The COVID-19 pandemic: We are at the start in ColoradoMar 23, 2020
In my commentary on March 13, I addressed infectious disease modeling and the landmark work of Lowell Reed and Wade Hampton Frost. The current generation of computer-based models that we are now using to make decisions is grounded in this pioneering framework. The basics of these models are intuitive: prior to infection, individuals are susceptible (S) and once exposed (E) and infected (I) they are contagious, whether symptomatic or asymptomatic; those infected may recover and become resistant (R) or become sufficiently ill to need hospitalization and possibly critical care and to die. One standard model being used is thus abbreviated as the SEIR model. Another important number in the model is the reproductive number (R0), that is, the average number of new cases generated per infected person. If that number exceeds one then the infection will spread. Various figures for R0 have been reported at the start of the COVID-19 epidemic, ranging from about 3 to 5. The goal of social distancing, what we are all experiencing now, is to reduce the reproductive number with a target value below one so that contagion ends. A critical question is how much social distancing is needed to control the epidemic and for how long does it need to be in place?
Faculty from the Colorado School of Public Health, the CU School of Medicine, and the University of Colorado Boulder have teamed to carry out modeling in support of decision-making by the Colorado Department of Public Health and Environment (CDPHE). This volunteer team includes the following: Debashis Ghosh, Beth Carlton, Andrea Buchwald, Tatiane Santos, Meghan Buran, Rich Lindrooth, and myself from ColoradoSPH; Katie Colburn from ColoradoSPH and the CU School of Medicine; and David Bortz from the University of Colorado Boulder. The experience and depth of the team matches the challenge of modeling the epidemic and evaluating scenarios of control.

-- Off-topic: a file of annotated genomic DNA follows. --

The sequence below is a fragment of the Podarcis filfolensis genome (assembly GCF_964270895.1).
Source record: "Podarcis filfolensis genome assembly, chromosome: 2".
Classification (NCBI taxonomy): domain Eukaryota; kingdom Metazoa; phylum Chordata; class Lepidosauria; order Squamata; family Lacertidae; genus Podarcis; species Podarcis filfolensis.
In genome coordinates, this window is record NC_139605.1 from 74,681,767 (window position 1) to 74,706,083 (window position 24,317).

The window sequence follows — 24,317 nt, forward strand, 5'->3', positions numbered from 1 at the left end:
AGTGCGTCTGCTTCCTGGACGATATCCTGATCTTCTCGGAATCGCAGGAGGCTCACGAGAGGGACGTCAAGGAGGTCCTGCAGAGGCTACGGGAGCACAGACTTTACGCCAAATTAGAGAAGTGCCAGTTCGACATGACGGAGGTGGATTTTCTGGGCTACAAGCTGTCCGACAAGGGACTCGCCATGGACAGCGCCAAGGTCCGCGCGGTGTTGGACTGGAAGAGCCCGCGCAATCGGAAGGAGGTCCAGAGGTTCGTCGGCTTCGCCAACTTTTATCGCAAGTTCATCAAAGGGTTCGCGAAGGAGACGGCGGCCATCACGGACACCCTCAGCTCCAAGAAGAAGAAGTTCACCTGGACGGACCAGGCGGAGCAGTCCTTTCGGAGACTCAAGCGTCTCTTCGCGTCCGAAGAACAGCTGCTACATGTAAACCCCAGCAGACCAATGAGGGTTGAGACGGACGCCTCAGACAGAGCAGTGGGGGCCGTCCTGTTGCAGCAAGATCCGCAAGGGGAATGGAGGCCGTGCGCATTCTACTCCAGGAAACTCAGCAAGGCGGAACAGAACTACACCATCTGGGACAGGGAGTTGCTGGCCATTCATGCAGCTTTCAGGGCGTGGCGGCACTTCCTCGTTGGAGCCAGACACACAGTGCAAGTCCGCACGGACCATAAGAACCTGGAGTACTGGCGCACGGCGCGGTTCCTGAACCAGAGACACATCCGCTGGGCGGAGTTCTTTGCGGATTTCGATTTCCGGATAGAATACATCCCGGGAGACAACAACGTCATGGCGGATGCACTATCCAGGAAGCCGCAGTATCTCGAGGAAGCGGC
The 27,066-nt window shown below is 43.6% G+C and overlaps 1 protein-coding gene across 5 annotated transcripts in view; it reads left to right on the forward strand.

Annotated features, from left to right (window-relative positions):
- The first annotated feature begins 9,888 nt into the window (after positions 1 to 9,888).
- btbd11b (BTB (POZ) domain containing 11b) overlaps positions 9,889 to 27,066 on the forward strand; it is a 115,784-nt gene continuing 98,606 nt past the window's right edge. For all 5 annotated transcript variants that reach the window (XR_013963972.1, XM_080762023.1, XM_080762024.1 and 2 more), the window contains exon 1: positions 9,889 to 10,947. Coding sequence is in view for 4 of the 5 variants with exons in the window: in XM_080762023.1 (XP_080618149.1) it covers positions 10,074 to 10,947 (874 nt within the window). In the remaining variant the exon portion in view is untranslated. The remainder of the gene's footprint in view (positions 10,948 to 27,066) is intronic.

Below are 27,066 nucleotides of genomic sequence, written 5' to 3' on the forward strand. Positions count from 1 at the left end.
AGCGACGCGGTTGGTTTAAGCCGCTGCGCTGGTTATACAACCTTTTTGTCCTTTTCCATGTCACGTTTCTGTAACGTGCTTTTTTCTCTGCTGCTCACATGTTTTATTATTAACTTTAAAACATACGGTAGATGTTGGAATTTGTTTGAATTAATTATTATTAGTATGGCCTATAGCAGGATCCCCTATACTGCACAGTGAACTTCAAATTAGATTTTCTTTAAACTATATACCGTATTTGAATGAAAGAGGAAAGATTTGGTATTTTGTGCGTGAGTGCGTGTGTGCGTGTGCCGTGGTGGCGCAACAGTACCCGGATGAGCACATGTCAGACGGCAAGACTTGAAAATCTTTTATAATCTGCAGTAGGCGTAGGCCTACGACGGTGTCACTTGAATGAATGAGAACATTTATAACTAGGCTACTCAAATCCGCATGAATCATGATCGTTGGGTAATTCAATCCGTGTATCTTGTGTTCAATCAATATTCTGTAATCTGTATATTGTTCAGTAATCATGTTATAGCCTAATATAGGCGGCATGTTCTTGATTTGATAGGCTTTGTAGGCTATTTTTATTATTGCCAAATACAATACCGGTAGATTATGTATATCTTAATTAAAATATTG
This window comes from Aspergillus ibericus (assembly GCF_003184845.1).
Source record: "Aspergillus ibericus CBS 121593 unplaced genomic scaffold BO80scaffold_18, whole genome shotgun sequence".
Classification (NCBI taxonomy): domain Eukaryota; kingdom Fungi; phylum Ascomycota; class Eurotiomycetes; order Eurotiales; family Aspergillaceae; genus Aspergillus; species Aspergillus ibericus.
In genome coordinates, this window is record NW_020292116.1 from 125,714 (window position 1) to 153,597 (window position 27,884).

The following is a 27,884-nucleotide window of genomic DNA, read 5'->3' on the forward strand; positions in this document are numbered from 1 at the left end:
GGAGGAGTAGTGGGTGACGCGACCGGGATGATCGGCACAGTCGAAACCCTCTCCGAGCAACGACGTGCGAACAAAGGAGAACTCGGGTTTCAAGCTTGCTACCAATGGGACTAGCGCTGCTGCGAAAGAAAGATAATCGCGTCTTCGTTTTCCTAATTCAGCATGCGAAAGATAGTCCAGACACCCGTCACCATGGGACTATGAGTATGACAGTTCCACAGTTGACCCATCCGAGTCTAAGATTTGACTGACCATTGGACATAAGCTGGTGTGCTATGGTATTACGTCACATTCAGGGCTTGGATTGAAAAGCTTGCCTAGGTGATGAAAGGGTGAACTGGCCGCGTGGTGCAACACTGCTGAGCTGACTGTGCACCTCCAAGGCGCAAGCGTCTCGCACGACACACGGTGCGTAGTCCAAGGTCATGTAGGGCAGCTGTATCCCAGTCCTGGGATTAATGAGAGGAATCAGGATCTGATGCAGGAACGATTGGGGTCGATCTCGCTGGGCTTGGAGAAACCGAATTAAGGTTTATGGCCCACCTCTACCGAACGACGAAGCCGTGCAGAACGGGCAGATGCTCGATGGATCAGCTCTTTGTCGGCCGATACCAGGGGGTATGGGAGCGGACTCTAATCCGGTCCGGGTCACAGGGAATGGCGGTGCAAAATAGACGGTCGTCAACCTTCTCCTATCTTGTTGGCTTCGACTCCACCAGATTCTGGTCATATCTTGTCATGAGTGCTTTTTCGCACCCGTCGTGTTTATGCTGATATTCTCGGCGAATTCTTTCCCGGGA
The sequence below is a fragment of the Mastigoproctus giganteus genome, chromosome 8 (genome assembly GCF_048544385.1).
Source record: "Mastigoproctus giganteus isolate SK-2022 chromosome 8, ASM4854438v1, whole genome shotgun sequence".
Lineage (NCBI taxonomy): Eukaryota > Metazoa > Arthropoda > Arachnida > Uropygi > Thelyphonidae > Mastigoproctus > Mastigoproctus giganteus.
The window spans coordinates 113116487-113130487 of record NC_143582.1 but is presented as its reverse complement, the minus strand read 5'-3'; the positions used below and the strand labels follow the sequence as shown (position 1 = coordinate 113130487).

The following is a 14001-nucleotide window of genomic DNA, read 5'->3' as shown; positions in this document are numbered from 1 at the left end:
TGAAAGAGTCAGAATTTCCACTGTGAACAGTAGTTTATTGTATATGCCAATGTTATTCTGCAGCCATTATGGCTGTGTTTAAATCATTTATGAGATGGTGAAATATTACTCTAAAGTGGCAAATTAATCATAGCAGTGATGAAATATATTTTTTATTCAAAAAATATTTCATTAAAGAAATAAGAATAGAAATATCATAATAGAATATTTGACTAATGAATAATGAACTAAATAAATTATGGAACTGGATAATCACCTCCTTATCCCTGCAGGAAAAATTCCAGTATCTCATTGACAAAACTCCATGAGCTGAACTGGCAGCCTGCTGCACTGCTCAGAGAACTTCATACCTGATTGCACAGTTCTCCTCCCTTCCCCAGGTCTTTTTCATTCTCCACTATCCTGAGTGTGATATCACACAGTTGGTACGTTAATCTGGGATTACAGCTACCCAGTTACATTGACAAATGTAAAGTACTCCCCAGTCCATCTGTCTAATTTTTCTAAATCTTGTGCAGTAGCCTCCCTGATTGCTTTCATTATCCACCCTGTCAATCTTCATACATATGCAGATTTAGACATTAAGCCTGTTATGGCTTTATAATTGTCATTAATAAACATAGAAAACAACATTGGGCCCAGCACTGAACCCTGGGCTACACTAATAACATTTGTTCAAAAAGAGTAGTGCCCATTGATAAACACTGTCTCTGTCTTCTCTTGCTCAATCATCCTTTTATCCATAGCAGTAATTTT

Initially the team prepared a report based on extrapolation of findings from a model developed by a leading group at Imperial College London. That report provided models for the course of the epidemic and its consequences for the healthcare system; under most scenarios, capacity to manage critically-ill patients is exceeded to a frightening extent. Extended to Colorado, the estimates reach the same alarming peaks.
The team then turned to an SEIR model based on Colorado data. This model, tailored to the epidemic in Colorado, is now being used to explore decisions on additional restrictions intended to further reduce social distancing, the fundamental tool of epidemic management. Using the model, we can explore outcomes based on scenarios of social distancing and their implementation and lifting once the epidemic abates.
Decisions are being made worldwide on the basis of infectious disease models. For example, on March 19, California’s Governor Newsome asked for assistance from the Administration with: "We project that roughly 56% of our state's population—25.5 million people—will be infected with the virus over an eight-week period," (see CNN).
And, these models only address one component of the health consequences of the epidemic—the infection itself. A full health impact assessment adds the immediate shocks—unemployment, economic losses, and intolerable uncertainty—and the long-term consequences as the economy recovers and deaths are mourned. And, we are all worried and anxious. Optimistically, we have measures that will work to end the epidemic; some nations have already done so. Pessimistically, we know that our lives have been changed. For my parents, the Great Depression was a lasting scar. I hope that memories of the COVID-19 epidemic are not so enduring.
Public health students—watch the press conferences and the communications. Contrast the credibility and sincerity of Dr. Anthony (Tony) Fauci, a trusted veteran of epidemics, with the communications of others. And use the incredible data resources available to watch this epidemic evolve and end.
All—you may find this telling of the epidemic by Tomas Pueyo to be useful, too.